The Birth of St. John the Baptist - June 23, 2019
Andrew Stephens-Rennie
Christ Church Cathedral, Vancouver BC

Click here to download an mp3 audio version of this sermon.

Should I still be working at the Cathedral when I’m of advanced age, and should the Angel Gabriel come to meet with me while I am sharing meals at the Maundy Cafe or writing emails and grant applications, or in the midst of preaching, I can guarantee that, even knowing this story, from Luke’s Gospel I will react in disbelief.

Elizabeth’s husband, a servant of God, a priest in the temple knew the stories of his ancestors, of Sarah and her husband, of their descendants, Isaac and Jacob. Of course Elizabeth’s husband knew the story of Sarah’s impossible birthing of a child when she was far too old.

Which is to say, should I still be around in my 90s, and Gabriel approaches me with the impossible news that my partner is to bear another child, I too will demand to know how this is to be so, and predictably remain mute for nine months, give or take.

When we encounter Elizabeth and her husband in today’s gospel, the time has been fulfilled. Nine months has come and gone, and Elizabeth bears a son, the one who was promised to turn many people of Israel to the Lord their God.

There’s something going on here, of course. The premise that this promised one will help many people turn from their ways, from the ways of abusive power and injustice towards God’s ways of justice and peace, means that all is not now as it should be.

It means that the people, however much they hold to their religious traditions, however firmly they say that they are in the majority, or that they have the final word on God’s revelation, have somehow gone astray, perhaps been led astray, and are no longer following in the ways of the one who created all things in the beginning, who set them free to steward themselves, their relationships, and the land, and who called them good, for goodness’ sake.

For Elizabeth, and for many women in those days, the safe arrival of a child was understood as a gift from God. The shame one would endure for the inability to bear a child, and more specifically a son, was immeasurable. The logic of the day said that God was clearly not with a barren woman.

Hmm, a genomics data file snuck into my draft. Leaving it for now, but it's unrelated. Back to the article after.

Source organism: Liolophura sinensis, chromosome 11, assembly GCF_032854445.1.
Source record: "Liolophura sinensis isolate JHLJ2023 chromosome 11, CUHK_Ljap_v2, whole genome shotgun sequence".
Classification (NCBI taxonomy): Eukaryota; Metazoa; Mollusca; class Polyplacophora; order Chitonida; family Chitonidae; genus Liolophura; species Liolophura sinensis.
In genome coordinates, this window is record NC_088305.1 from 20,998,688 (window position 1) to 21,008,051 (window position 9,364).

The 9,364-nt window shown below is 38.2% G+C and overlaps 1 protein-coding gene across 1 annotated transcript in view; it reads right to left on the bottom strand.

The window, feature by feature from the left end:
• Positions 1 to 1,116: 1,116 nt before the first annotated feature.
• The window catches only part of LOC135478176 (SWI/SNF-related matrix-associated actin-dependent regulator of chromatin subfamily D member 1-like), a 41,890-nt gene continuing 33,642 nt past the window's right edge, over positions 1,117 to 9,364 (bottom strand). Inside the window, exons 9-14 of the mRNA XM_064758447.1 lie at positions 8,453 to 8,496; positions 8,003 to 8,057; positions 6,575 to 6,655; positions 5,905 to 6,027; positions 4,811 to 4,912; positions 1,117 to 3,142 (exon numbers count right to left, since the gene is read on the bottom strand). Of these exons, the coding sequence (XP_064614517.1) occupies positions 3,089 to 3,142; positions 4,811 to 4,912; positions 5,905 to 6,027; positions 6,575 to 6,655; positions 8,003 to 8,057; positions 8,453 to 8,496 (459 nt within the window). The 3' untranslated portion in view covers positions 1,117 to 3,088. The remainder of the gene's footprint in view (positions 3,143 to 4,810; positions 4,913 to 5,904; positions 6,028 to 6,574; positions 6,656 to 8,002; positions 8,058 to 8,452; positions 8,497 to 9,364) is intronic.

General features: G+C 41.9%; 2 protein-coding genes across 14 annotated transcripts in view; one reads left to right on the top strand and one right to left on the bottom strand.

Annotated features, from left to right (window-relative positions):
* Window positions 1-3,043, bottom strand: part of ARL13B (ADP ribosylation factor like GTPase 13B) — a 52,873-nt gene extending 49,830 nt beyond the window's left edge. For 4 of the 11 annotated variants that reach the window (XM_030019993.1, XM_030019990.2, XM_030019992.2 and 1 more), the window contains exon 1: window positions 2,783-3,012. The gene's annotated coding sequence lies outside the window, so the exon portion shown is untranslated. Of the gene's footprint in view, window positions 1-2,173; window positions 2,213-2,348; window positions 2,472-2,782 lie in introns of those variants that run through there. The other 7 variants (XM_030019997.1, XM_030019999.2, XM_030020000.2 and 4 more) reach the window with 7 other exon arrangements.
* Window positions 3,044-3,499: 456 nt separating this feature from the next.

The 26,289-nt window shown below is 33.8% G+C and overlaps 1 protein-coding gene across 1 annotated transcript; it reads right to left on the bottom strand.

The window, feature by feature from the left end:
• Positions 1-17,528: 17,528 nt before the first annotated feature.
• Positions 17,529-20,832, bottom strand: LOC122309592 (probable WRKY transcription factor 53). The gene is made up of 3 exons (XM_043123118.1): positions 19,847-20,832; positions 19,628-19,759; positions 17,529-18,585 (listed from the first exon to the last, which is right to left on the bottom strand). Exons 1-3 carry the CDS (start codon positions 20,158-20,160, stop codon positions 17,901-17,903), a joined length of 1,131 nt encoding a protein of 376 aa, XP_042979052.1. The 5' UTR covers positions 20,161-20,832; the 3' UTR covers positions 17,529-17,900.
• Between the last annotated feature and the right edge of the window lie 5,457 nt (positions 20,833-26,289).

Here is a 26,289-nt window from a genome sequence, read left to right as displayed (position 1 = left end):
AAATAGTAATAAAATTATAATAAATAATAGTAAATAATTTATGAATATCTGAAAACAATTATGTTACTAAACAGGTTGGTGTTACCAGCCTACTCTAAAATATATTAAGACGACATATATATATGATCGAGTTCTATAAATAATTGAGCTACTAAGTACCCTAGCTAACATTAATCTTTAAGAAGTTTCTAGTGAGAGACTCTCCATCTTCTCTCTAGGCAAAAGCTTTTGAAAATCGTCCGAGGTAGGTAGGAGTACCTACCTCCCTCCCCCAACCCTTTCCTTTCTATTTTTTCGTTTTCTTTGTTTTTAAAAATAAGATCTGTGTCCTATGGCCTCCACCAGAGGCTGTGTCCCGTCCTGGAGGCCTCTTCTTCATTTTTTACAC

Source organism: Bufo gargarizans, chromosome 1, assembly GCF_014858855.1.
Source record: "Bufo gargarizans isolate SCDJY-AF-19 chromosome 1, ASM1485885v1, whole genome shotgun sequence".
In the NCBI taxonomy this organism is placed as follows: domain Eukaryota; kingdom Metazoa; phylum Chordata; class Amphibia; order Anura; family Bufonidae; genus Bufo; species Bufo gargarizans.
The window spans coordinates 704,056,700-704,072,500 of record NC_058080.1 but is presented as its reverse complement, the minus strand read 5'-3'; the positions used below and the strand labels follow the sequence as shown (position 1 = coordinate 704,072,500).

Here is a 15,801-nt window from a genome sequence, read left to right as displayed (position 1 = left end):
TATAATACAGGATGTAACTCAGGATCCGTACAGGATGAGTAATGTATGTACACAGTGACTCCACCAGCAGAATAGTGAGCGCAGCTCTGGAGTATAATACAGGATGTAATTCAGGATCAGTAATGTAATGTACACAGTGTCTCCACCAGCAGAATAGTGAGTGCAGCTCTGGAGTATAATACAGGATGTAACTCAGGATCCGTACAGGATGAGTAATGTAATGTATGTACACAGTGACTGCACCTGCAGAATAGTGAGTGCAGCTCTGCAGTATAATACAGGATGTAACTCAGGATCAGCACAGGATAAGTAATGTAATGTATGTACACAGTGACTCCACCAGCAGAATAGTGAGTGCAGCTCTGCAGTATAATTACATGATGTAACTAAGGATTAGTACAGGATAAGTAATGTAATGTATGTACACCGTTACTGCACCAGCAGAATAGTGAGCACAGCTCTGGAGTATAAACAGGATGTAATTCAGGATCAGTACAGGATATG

That a person’s unmet procreative potential was sin. But this was not, nor is it now, the logic of Grace. And so, when this grand surprising announcement arrives, after year upon year of ridicule and shame, Elizabeth turns to God, gives thanks for this deliverance, this moment of salvation from the pits of hell her community and faith tradition had condemned her to, when they said that God wasn’t with her, even though we know that God will neither leave nor forsake what God has created in love.

The pits of hell are real. Yet all too often, we dig these pits of loneliness shame and isolation for each other.

One day, only a few weeks after Elizabeth’s cousin Mary visits with the news of her own unlikely pregnancy, Elizabeth gives birth. Friends and neighbours gather ‘round to celebrate God’s great mercy, a mercy that Elizabeth’s husband might see the continuation of his line, a mercy they understand as a gift to the family, the gift of a child who will carry the father’s name, who will honouring their parents as they predictably replicate the pattern of those who have gone before.

But before the community, entrenched as it is in its particular way of seeing the world; before the community can place its hopes and dreams on the one who has just drawn their first breath, uttered their first cry, wet their first diaper, before the community can saddle the child with their typical expectations of what a child ought to do, and what the arrival of this particular child ought to mean, Elizabeth disrupts the flow, saying no, his name will not be his father’s, but John.